Young teams are supposed to play poorly on the road. It's just in their nature to get rattled by the crowds and the long airplane rides, or something.
Now whether that is actually the case or not, I'd say, is worth questioning. From what I remember, the Grizzlies have played awfully well on the road, and that's why this most recent trip to see the direction-less Detroit Pistons wasn't exactly frightening. Well, that and the Pistons just aren't that frightening.
First, not to sound like a broken record, but we gotta bring up road performance again. I don't want to take anything away from Memphis' great run recently, but they've had the benefit of playing a pretty home-heavy schedule. Memphis is 17-5 at home, but just 7-17 on the road. The stated reason for their poor November was that Allen Iverson was poisoning things, but really, it was having a road-heavy beginning of the season. Twelve of their first 19 games were road games, and predictably, the Grizzlies were 7-12 in those games. Since then, Memphis is 17-7, but of those 24 games, 15 were at home.
By contrast, Oklahoma City is one of the seven teams in the league with a winning road record (12-11), and they haven't had any major swings in their play all season. They take care of business on the road about as well as they do at home, and that's more sustainable going forward.
Well, Detroit City's climate isn't exactly Memphis-like at this time of year, but that didn't matter as much as Prada suggests, because the Grizzlies still pulled out their win in this one.
Not that the defense was the reason for their success; Memphis just kept hitting their shots against the hapless Pistons. In fact it was about as close to business as usual as it comes. Zach Randolph got his 24 points and 13 boards, impressive as usual. Rudy Gay and O.J. Mayo both netted 16 points with different little contributions here and there on both ends.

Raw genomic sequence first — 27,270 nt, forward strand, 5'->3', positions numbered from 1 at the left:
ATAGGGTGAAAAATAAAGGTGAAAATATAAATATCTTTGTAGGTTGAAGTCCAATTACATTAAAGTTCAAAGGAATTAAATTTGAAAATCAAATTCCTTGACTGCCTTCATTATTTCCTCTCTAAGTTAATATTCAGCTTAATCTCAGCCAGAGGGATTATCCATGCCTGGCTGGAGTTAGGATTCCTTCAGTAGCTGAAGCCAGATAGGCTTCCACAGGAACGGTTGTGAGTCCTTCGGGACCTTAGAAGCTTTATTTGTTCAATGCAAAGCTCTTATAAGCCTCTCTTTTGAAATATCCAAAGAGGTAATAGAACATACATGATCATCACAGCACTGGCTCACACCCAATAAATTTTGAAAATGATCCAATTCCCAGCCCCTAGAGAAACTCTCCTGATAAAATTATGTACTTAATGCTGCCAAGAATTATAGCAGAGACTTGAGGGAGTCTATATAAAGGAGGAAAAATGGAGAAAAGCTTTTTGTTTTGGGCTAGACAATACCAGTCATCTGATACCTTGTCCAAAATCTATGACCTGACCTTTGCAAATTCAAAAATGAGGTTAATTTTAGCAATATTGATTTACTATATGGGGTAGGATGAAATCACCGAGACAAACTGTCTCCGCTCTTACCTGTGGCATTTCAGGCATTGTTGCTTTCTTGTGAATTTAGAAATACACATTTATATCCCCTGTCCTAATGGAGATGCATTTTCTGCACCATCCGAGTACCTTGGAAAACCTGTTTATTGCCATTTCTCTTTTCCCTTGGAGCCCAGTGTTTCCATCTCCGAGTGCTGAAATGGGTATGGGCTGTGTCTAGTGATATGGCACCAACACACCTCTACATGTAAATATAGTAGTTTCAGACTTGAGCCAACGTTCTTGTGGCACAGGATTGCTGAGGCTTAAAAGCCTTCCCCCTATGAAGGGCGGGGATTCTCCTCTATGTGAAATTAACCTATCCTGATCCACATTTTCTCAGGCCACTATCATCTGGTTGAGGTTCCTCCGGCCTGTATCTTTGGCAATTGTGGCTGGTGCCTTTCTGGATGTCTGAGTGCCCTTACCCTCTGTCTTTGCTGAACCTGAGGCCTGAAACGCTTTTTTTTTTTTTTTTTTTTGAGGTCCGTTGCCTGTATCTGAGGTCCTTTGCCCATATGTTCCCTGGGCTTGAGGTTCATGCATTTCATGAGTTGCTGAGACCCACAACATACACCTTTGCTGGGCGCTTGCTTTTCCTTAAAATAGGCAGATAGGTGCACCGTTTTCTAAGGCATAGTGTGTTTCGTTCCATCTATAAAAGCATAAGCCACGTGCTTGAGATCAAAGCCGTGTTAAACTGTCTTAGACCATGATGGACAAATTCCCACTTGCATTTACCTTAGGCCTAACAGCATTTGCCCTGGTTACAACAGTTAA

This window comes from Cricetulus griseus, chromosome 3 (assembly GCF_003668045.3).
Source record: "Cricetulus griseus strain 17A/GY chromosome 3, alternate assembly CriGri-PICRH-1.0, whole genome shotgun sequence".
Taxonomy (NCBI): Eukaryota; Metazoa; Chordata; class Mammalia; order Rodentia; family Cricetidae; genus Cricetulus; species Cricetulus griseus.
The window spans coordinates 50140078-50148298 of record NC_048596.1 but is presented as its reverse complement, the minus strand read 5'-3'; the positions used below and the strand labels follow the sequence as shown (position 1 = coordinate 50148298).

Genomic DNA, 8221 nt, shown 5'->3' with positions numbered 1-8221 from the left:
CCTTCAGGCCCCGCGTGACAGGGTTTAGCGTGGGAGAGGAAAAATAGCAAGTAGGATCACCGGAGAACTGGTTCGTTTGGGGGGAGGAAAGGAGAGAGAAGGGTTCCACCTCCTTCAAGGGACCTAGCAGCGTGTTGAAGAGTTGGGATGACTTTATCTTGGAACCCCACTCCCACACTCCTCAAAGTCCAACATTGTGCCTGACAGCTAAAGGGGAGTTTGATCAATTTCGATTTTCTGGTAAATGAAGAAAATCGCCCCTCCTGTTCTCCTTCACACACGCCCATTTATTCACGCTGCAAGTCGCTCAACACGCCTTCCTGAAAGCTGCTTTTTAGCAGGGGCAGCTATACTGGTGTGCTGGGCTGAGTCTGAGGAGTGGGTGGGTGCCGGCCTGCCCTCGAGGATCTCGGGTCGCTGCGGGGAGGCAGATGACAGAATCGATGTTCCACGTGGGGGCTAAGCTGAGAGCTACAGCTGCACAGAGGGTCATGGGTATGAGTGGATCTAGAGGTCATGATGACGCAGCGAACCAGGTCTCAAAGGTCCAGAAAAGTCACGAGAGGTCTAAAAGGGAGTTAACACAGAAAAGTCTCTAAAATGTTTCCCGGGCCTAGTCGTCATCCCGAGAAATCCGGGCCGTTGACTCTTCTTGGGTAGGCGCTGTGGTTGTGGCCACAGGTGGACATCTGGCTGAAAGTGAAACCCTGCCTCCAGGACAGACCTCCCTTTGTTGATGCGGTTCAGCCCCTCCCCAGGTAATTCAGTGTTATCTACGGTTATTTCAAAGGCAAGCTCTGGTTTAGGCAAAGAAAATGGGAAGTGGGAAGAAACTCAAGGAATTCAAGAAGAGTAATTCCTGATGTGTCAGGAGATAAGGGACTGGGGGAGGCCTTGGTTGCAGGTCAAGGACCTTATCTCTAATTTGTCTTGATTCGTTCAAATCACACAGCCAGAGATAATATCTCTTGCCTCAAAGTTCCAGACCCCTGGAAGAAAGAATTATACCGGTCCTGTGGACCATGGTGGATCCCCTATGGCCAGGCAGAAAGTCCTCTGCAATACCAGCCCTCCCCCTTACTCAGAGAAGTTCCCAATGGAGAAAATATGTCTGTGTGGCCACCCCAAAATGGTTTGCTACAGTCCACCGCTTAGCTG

The unquestionable star was Marc Gasol, however, as he led the Grizzlies with 25 points, 12 boards, 4 assists, and 2 steals. He hit free-throws in the clutch to seal the game and, despite only getting 5 minutes of help from Hasheem Thabeet, played tough the entire night.
If there's one thing to actually be concerned about, it's that Coach Hollins doesn't trust this bench and he shouldn't. Our favorite mistake scored 0 points, had 0 rebounds, 0 blocks, 1 turnover, and 2 fouls in 5 minutes. What a defensive stopper! Jamaal Tinsley played 13 ineffective minutes; Sam Young led the bench with 17 minutes and, not coincidentally, also led the team in negative plus-minus. He was -14 on the night, but at least Thabeet beat him in negative plus-minus per minute, since he was -5.
Even though it's tough to come away from a win on a negative, the Pistons are terrible and, well, so is our bench. This one shouldn't have been anywhere near close, but it was in jeopardy until the final minutes.
I suspect that, had Mike dug a bit deeper, he would have found that it's not defense that troubles the Grizzlies on the road; it's relying on rookies to make an impact away from home.